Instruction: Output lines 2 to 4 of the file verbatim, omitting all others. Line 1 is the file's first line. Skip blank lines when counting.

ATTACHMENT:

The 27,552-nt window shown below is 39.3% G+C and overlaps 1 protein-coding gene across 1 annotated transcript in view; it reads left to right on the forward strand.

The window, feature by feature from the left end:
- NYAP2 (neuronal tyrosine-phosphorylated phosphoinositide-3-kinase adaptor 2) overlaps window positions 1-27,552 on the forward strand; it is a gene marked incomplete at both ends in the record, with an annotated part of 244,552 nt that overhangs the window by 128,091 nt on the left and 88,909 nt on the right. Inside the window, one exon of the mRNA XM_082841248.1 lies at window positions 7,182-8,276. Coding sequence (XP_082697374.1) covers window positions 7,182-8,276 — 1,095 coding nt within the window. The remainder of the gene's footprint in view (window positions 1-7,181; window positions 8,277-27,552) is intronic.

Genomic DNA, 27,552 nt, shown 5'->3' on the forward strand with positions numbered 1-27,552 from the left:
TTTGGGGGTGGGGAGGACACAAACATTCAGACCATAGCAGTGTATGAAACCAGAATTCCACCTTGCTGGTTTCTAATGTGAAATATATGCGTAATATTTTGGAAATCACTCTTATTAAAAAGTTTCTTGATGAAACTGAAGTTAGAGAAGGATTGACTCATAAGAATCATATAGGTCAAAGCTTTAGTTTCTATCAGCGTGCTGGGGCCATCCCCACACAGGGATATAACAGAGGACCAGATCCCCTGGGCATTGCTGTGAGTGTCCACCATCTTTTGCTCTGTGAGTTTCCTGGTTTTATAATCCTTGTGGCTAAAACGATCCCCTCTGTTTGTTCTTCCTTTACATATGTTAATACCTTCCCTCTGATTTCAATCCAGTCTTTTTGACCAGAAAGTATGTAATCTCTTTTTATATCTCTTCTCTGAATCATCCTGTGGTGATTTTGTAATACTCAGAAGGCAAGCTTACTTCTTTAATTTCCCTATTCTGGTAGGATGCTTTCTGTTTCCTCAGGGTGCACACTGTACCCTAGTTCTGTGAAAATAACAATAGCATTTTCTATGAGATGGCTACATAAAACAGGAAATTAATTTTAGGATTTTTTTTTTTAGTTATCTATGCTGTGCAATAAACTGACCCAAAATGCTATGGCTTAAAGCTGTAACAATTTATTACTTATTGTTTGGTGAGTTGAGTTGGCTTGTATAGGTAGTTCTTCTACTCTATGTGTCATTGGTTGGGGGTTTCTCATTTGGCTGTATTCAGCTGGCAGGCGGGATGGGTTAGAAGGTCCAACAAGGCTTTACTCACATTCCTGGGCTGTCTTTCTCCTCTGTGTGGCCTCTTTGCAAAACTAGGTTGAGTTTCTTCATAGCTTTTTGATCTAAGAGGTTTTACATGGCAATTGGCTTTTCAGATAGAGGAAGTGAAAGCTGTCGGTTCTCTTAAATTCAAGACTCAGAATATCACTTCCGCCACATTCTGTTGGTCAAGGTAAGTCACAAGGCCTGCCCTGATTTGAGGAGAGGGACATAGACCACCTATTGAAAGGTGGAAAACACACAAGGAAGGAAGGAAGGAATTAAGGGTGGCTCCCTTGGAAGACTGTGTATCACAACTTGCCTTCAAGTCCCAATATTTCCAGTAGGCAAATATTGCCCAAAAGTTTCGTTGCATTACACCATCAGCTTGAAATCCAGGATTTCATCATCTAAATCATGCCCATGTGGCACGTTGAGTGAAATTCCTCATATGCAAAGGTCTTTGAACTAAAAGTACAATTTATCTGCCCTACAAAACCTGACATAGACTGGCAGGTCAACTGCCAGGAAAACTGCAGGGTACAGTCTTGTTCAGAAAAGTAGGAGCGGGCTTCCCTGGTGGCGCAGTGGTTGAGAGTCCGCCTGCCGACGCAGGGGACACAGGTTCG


The window, feature by feature from the left end:
- NYAP2 (neuronal tyrosine-phosphorylated phosphoinositide-3-kinase adaptor 2) overlaps window positions 1-27,552 on the forward strand; it is a gene marked incomplete at both ends in the record, with an annotated part of 244,552 nt that overhangs the window by 128,091 nt on the left and 88,909 nt on the right. Inside the window, one exon of the mRNA XM_082841248.1 lies at window positions 7,182-8,276. Coding sequence (XP_082697374.1) covers window positions 7,182-8,276 — 1,095 coding nt within the window. The remainder of the gene's footprint in view (window positions 1-7,181; window positions 8,277-27,552) is intronic.

Genomic DNA, 27,552 nt, shown 5'->3' on the forward strand with positions numbered 1-27,552 from the left: